Tuesday, December 7, 2010

A Room with a View

This morning I was working on my itinerary to India. I wrote to the travel agent who is helping me and told her that in Varanasi I wanted a room with a view. I thought about this a lot after I wrote it. While traveling, I am hardly in my room. And yet, like so many of us, always want a room with a view.

Last spring in Istanbul my husband and I moved downstairs three times because the first room with a view was only available for two nights, the second, one floor lower, for the next two, and then, when he left me and went home, I found myself living on the street level. As Larry said, "we're moving down in the world." But what makes us suffer the inconvience of moving just for a fleeting glance of the Sea of Marmara.

Well, everything, I guess. We all want a perspective. A vista on the world. I am the kind of person who will panic in a stuck elevator or an MRI. But give me a view and I can breathe - if I can see the world. This was never made more real to me than when I agreed to wear a Winnie the Pooh suit at a children's book fair. The mask went over my head and I literally stopped breathing. Someone had to take over.

"Don't fence me in," has sort of been my motto for a long time. We all need it. Open spaces. A sense of freedom. Last summer L and I stayed in the south of Spain in an apartment that was billed as beach-front, which it was, but, for reasons to complex to go into, it actually had no window that looked out on it. The living room in fact was completely enclosed. My fantasy of standing on a balcony, looking out at the Mediterranean, dashed.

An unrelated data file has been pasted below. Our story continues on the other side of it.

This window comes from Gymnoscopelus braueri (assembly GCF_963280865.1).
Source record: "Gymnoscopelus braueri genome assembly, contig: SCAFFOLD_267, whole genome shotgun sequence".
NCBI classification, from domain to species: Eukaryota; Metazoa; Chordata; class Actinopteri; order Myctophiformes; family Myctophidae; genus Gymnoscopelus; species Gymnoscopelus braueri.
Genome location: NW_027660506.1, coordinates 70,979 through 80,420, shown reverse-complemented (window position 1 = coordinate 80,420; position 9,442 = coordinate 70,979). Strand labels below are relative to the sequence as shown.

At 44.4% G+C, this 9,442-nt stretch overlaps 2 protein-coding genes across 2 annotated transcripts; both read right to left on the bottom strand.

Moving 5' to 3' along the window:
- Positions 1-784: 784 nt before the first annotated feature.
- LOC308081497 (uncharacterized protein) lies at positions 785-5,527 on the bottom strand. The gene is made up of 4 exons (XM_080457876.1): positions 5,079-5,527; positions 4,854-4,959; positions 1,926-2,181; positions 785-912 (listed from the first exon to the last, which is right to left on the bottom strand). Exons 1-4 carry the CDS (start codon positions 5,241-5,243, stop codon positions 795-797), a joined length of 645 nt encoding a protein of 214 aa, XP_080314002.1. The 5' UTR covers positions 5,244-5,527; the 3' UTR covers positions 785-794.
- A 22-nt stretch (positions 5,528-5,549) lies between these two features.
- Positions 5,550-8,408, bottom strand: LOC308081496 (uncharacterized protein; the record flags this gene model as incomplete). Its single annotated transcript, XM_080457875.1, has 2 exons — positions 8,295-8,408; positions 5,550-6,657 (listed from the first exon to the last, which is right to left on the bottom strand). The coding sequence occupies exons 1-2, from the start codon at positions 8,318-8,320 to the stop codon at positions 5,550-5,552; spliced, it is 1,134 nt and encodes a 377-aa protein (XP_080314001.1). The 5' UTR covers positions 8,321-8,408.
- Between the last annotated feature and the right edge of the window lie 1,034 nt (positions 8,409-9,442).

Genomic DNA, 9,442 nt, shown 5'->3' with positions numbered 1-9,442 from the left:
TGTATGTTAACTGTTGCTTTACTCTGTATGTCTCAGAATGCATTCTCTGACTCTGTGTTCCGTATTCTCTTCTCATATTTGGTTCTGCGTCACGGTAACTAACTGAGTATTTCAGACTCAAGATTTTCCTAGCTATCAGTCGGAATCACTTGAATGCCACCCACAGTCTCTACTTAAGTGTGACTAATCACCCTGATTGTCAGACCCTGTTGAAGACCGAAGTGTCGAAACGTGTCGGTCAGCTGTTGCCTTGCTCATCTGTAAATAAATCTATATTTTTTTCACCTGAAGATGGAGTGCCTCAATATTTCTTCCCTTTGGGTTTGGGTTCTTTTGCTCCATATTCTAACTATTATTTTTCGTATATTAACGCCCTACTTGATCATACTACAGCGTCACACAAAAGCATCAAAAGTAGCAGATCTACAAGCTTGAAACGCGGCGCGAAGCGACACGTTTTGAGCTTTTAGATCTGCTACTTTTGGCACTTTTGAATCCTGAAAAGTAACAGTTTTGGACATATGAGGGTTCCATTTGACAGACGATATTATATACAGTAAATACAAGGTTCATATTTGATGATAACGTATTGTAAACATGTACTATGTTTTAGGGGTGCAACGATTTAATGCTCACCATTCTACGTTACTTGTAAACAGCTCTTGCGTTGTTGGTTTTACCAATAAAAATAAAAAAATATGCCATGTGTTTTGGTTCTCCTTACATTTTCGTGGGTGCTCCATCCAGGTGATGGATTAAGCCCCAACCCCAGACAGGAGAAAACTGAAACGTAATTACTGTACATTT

E.M. Forster understood this as much as anyone. When Lucy Honeychurch and Miss Bartlett arrive at their pensione in Florence, only to learn that the room with a view that had been promised to them was not available, the women are crestfallen. "I wanted so to see the Arno," Lucy says. It is of course Lucy's search for a room with a view that leads her to opening her spirit, to visiting the Santa Croce with no Baedeker, to experiencing life in its rawness, and, ultimately, to opening her heart and falling in love, as we all knew and hoped she would, with George.

In Forster's book there are many views and not just of the Arno. One character comes to "view" another in a new and special way. Someone does something with the "view" to doing something different.

So despite the annoyance I have sometimes caused my family (in the Caymans when I made us switch from a room with a pounding AC and a view of the parking lot to one that at sand level that looked at the Caribbean; in Istanbul when I made us change room three times just for a glimpse of the sea) they have in the end come to see the pleasure in seeing. Visual openness can lead to an openess of heart and spirit. And the two will go hand in hand.

I am excited for the journey ahead. I am looking forward to my view of the Ganges. And beyond.

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